• Local Evacuation Shelter Information & Maps (including resources for pets)


Test Your Ability to Contact Employees During/After a Disaster, and Vice Versa

It is critical to encourage employees to update their emergency contact information in the organization’s system to ensure you have up-to-date phone numbers and other pertinent details on hand. At Gulfshore Insurance, we activate a secondary disaster hotline for employees only that allows us to convey critical messages before, during, and after a storm. If employees have cellular service, then they are able to call in to receive timely updates on the agency’s status of operations. A phone tree is another widely used method for communicating with employees, particularly if your organization has more than a handful of employees.

Consider an Alternative When Cell Service Becomes Difficult

While cell phone towers may go down and access to the internet or SMS capabilities may be affected, texting may provide one of the best options for staying in touch. Many organizations utilize an SMS instant-messaging system that allows them to notify employees about operations and other pertinent details. As such, it is important to remind employees about the need for extended batteries and backups in order to effectively use this system.

Extend Deadlines, Alert Vendors, and Pre-Schedule Remote Check-Ins

Business, of course, goes on in the rest of the world and deadlines still loom. If you have any vendors outside the affected areas with employee deadlines you should start working with them to get an extension. Leadership and operations teams may want to pre-schedule call-in times and provide access to a conference line. The calls will allow you to effectively plan for business continuity and report on efforts to check in with your employees.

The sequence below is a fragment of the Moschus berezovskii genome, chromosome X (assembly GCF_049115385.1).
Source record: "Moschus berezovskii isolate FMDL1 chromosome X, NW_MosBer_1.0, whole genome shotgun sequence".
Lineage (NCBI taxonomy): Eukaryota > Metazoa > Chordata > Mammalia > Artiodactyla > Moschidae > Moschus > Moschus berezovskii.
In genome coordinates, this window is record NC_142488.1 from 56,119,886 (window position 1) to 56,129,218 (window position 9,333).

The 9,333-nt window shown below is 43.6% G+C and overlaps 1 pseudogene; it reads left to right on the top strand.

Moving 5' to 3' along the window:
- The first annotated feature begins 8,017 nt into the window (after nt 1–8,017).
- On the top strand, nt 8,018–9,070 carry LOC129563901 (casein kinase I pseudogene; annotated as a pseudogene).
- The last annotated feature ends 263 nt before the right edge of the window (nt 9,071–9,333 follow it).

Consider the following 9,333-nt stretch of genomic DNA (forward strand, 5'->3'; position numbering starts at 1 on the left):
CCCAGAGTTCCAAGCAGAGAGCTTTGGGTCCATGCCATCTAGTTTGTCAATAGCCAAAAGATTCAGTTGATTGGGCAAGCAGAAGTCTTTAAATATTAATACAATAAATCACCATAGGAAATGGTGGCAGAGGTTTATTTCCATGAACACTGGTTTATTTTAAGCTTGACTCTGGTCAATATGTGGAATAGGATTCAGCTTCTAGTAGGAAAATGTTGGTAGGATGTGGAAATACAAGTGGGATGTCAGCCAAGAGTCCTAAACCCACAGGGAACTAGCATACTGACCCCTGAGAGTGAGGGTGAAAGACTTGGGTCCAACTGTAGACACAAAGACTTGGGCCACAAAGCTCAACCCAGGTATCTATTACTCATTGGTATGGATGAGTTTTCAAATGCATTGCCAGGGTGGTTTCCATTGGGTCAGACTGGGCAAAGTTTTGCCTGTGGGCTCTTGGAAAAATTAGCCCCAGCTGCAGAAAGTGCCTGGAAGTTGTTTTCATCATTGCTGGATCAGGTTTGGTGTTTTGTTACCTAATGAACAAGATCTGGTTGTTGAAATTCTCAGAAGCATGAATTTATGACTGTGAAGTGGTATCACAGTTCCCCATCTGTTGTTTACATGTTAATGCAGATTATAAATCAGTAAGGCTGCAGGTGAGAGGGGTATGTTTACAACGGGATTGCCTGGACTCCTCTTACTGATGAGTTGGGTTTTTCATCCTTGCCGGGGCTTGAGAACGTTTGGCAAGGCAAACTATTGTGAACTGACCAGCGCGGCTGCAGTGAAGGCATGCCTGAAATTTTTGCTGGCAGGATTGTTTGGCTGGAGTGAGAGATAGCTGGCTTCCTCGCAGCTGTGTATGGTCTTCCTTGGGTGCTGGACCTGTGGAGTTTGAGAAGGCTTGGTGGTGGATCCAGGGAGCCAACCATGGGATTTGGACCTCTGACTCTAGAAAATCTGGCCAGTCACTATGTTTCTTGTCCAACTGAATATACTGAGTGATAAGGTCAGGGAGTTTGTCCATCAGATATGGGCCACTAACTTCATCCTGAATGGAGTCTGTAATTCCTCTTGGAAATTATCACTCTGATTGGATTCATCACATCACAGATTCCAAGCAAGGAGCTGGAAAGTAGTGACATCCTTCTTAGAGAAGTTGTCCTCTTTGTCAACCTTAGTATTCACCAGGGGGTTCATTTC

Consider an Advance Payroll

Many of the activities HR teams will need to address in the immediate aftermath of a natural disaster will, in some instances, be things that have been prepared for ahead of time. As employees get back in touch, additional needs will be identified, but access to payroll funds and cash, as well as a sense of job security, are often uppermost in the minds of staff members. The first paycheck after a storm can be is critical for employees. Remember that if extreme power outages occur, not only will banks be closed, but ATMs will probably not work either–cash is king!

Be Flexible with Attendance and Time Off Policies

Employees who have been displaced from their homes or have evacuated entirely may be anxious about job continuity even as they’re struggling with basics like getting access to food, shelter, gas, and clothing. Part of the communication prior to the weather event will ideally have provided employees with clarity around items such as pay continuity, use of PTO, or flexibility in the company’s attendance policies. As employees return to work, whenever that may be, they’ll still be dealing with numerous aftereffects. Providing consideration for additional time-off without penalty will be important to employees who must keep appointments with insurance adjustors, rebuild their homes, or find new living arrangements; this time may be with or without pay as appropriate and in alignment with the Fair Labor Standards Act for employers in the U.S.

The IRS recently announced in a revenue ruling that it will let taxpayers stick with the original $6,900 contribution limit for family coverage and not face excess contribution penalties. As you may recall from our previous alert, in March, due to the new inflation-adjustment calculations required under the Tax Cut and Jobs Act, the IRS announced that the $6,900 limit would be reduced by $50 to $6,850. (The contribution limit for single coverage for 2018 is $3,450.)

The IRS is now allowing taxpayers to treat $6,900 as the annual limitation on deductions for an individual with family coverage, and an individual who receives a distribution from an HSA in excess of the $6,850 limit published in Rev. Proc. 2018-18 may treat that distribution as the result of a “mistake of fact due to reasonable cause” under Q&A-37 of Notice 2004-50. The portion of a distribution (including earnings) that an individual repays to the HSA by April 15, 2019, will not be included in the individual’s income under Sec. 223(f)(2) or be subject to the 20% additional tax under Sec. 223(f)(4). The repayment will not be subject to the excise tax on excess contributions under Sec. 4973(a)(5).

Click here to read the IRS Bulletin.